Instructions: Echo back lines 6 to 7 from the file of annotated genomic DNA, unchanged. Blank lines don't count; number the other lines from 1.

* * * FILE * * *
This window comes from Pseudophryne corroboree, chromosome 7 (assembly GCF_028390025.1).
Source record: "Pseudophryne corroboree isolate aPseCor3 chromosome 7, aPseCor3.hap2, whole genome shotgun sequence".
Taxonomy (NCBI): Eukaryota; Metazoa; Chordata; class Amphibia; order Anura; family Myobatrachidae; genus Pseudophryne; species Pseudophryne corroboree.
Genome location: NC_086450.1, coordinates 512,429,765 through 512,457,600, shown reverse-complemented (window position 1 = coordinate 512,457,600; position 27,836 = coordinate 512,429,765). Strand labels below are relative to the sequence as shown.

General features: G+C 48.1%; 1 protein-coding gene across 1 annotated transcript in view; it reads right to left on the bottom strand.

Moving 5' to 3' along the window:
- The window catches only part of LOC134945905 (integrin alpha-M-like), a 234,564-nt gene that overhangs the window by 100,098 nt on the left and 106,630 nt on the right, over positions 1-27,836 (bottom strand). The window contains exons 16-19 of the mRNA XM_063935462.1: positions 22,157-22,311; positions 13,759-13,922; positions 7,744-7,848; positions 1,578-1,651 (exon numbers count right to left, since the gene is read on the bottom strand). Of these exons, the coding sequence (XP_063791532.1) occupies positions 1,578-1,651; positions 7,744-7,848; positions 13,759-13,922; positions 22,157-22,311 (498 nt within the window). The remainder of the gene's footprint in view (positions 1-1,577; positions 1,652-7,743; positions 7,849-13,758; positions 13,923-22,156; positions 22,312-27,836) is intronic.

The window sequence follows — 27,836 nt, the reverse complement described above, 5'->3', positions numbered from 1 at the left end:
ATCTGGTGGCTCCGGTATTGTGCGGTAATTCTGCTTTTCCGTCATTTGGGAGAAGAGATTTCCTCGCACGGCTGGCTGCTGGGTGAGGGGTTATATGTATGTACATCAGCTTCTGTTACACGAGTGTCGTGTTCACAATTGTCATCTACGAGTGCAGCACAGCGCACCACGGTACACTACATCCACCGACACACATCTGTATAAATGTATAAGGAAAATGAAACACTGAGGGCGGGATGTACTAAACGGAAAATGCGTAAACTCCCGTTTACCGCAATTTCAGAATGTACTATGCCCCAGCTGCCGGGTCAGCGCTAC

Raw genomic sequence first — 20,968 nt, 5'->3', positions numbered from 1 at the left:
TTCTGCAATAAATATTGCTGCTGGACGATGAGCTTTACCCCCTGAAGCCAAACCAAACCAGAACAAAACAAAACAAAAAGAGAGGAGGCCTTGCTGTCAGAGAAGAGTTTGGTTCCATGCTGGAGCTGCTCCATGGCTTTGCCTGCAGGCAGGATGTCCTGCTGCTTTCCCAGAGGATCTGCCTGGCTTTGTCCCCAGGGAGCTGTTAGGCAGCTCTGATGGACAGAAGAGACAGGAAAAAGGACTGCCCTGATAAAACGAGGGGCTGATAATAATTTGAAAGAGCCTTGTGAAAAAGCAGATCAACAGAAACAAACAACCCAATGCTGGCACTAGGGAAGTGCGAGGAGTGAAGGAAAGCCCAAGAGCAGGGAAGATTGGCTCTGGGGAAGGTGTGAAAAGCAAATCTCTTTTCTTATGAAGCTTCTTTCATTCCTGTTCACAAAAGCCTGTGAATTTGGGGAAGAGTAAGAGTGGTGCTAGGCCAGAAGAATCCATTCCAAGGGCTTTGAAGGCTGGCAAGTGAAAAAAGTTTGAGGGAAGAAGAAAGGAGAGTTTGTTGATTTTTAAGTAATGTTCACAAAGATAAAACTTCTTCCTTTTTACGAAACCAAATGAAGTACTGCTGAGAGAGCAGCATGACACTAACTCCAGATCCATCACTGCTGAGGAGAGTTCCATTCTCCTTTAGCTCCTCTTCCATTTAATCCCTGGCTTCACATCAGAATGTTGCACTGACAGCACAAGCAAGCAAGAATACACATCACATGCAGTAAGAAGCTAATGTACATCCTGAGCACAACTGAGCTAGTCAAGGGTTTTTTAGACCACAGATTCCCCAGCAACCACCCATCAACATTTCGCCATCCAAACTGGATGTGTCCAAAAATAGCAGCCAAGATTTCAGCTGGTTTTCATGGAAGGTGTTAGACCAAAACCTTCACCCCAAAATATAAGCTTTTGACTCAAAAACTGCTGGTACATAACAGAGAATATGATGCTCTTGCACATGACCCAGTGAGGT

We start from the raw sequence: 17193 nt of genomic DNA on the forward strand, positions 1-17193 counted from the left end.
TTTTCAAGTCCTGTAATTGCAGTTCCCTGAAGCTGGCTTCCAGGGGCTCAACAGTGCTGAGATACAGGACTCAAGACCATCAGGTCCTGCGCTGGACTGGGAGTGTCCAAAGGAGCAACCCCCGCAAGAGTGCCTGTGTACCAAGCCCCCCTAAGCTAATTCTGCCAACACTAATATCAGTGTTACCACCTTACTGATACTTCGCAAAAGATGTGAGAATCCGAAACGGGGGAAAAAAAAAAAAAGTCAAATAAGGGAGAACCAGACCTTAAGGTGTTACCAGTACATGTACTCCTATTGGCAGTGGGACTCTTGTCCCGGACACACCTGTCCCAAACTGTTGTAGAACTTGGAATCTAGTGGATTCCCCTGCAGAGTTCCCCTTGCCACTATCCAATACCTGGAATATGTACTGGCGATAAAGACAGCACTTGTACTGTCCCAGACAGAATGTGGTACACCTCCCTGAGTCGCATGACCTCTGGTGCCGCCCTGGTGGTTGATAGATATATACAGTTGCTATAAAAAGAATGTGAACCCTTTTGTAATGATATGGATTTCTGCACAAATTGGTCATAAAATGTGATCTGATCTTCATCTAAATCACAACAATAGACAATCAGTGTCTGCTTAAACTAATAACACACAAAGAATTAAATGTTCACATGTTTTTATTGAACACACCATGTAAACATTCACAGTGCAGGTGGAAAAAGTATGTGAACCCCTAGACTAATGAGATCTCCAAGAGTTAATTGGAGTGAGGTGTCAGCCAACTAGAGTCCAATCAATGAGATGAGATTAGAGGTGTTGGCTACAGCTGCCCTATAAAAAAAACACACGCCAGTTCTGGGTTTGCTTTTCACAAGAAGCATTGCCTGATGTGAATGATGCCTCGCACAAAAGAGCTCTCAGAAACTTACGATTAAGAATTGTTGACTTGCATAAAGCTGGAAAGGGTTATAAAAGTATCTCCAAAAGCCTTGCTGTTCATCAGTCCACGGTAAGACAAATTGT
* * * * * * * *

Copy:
Moving 5' to 3' along the window:
- The window catches only part of LOC134945905 (integrin alpha-M-like), a 234,564-nt gene that overhangs the window by 100,098 nt on the left and 106,630 nt on the right, over positions 1-27,836 (bottom strand). The window contains exons 16-19 of the mRNA XM_063935462.1: positions 22,157-22,311; positions 13,759-13,922; positions 7,744-7,848; positions 1,578-1,651 (exon numbers count right to left, since the gene is read on the bottom strand). Of these exons, the coding sequence (XP_063791532.1) occupies positions 1,578-1,651; positions 7,744-7,848; positions 13,759-13,922; positions 22,157-22,311 (498 nt within the window). The remainder of the gene's footprint in view (positions 1-1,577; positions 1,652-7,743; positions 7,849-13,758; positions 13,923-22,156; positions 22,312-27,836) is intronic.